A free national resource is helping aged care providers ensure they are optimally prepared for fires, floods and other emergencies, equipped to respond comprehensively and recover swiftly.
The Toolkit for Assessing Disaster Resilience for Aged Care Facilities is the culmination of a two-year project to create a unique resource for aged care providers to assess their ability to sustain operations, adapt and be self-reliant in the face of adversity.
Developed by Flinders University’s Torrens Resilience Institute (TRI) with funding from the South Australian and Australian Governments, it includes a scorecard that measures the four components of resilience, together with practice scenarios for use in training exercises.
“The resource was developed in response to the lack of a readily available disaster resilience resource for this sector,” says Professor Paul Arbon, Director of the TRI.
“Disruptive events are inevitable and organisations that are well prepared are better able to deal with them, then get back to normal operations as seamlessly as possible – minimising their consequences.
“Aged care providers must be particularly diligent given the vulnerability of their populations and the associated challenges, so this toolkit is finetuned to their specific needs.”
A total of 12 facilities in South Australia completed the scorecard during its testing. Professor Arbon says staff and managers who participated reported that the process helped them think more broadly and consider a range of critical aspects such as accountability.
“Completing the exercise is more important than the actual score,” he says. “The process brings teams together to build understanding, connect and agree on priorities, and this forms the foundation of resilience.”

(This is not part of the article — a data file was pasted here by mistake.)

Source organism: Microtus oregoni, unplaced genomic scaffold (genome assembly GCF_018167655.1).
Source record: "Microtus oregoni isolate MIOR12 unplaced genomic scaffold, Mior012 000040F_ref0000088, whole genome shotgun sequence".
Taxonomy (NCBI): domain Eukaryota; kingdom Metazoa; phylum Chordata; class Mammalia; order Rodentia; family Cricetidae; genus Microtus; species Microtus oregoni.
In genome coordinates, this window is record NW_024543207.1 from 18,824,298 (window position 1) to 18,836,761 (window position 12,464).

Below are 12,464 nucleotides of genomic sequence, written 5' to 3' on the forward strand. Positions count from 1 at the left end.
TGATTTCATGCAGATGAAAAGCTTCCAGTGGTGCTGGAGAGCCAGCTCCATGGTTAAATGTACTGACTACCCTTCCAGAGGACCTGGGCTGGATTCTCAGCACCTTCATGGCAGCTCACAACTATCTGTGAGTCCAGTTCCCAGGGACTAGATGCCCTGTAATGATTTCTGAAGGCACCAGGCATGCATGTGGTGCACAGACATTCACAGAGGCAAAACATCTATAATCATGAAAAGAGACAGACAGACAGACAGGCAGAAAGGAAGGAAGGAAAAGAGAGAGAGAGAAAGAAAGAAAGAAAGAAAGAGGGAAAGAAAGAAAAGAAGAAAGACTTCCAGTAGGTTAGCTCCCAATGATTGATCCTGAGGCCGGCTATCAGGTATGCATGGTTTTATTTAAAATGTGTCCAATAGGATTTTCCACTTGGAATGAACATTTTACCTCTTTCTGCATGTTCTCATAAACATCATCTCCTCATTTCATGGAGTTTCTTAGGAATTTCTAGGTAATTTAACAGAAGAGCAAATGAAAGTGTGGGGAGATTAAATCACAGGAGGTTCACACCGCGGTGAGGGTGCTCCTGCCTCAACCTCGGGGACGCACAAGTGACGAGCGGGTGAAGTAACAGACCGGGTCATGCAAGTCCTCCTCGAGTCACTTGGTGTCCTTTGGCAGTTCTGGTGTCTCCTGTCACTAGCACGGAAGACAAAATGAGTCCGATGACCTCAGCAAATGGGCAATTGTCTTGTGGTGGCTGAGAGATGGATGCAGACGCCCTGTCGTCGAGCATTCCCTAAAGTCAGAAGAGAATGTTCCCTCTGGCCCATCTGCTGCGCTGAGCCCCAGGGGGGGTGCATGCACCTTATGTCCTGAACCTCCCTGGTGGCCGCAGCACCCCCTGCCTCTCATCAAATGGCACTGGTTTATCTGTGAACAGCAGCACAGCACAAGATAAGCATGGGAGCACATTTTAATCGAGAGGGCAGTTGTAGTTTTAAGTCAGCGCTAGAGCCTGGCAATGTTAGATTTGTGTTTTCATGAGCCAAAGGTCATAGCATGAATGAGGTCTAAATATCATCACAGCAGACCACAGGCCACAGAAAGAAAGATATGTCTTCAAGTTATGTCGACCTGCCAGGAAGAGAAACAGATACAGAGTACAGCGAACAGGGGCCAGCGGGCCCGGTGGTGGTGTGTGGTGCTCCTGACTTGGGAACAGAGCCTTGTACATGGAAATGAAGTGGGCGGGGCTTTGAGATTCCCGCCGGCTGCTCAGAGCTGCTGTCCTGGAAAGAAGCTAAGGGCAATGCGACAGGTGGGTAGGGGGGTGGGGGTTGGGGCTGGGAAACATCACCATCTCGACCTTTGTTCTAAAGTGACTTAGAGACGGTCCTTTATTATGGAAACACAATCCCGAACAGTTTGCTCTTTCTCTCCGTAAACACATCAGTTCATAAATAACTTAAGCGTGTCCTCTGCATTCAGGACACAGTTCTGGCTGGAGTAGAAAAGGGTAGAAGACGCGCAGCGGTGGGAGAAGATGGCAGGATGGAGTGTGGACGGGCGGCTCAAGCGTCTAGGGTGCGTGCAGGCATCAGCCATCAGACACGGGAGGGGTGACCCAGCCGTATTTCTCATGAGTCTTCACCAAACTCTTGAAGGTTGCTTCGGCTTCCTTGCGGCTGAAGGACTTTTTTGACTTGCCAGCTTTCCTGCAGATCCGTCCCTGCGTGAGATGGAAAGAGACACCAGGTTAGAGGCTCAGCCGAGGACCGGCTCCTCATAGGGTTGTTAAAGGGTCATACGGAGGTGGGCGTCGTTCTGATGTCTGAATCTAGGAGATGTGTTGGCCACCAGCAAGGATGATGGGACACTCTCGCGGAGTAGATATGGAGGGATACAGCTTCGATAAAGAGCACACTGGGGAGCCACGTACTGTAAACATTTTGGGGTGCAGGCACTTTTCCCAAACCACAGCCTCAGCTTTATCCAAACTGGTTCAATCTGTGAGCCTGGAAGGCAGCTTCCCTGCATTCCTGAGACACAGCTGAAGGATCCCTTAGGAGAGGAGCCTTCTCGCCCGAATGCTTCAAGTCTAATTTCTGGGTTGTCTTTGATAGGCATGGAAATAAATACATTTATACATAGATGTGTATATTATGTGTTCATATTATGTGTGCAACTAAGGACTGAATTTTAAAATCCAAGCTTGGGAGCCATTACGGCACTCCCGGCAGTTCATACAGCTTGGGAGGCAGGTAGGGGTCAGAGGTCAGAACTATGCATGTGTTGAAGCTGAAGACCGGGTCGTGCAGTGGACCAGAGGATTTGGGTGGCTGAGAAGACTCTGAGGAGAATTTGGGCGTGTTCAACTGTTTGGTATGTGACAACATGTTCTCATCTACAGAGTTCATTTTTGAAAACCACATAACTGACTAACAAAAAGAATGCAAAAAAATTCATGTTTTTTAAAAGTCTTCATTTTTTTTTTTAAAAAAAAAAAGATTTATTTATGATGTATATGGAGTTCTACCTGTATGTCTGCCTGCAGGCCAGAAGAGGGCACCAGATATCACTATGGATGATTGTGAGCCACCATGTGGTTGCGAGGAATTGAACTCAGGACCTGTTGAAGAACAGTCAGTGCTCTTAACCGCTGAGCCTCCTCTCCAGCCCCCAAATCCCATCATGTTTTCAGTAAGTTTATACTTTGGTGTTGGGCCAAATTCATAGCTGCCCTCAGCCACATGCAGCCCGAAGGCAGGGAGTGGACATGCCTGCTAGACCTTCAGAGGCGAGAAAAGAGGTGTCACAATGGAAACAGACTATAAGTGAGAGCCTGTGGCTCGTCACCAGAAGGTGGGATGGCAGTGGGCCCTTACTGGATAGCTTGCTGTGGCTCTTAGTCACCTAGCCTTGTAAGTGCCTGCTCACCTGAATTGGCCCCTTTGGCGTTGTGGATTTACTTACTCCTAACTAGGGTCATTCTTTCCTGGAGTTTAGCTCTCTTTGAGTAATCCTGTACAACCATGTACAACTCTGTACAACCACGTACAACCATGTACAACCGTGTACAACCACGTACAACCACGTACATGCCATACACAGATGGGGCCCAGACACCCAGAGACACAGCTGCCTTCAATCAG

Large South Australian aged care provider Resthaven has worked with the TRI on earlier research and was pleased to be involved in testing the scorecard. Chief Executive Officer Darren Birbeck explains: ”Resthaven commenced its involvement in the testing of the Resilience Scorecard during 2017, with the Earthquake and Flood Resilience scorecard.
“The process not only helped to raise discussions around preparedness activities and understanding of the risks that could impact our residential aged care homes, it also facilitated the education and sharing of information relating to the sites, and identified gaps in engagement with site teams.
Mr Birbeck says a risk was identified at the Resthaven Leabrook residential site during the completion of the scorecard, which they were able to action.
“In 2018, Resthaven also took part in the improvement of the scorecard to become an all-hazard scorecard, including bushfire risk.
“As part of this project, generators were installed at all Resthaven residential homes and Head Office.
“The scorecard benefited Resthaven by identifying risks, and analysing systems and processes in place to support the continuity of service in the event of an unforeseen disaster.”
The TRI is one of Australia’s longest-standing research institutes dedicated to disaster preparedness and management. It guides government policy, prepares communities and empowers people to minimise the impacts of potential emergencies.
This project was conducted with support from Aged and Community Services Australia.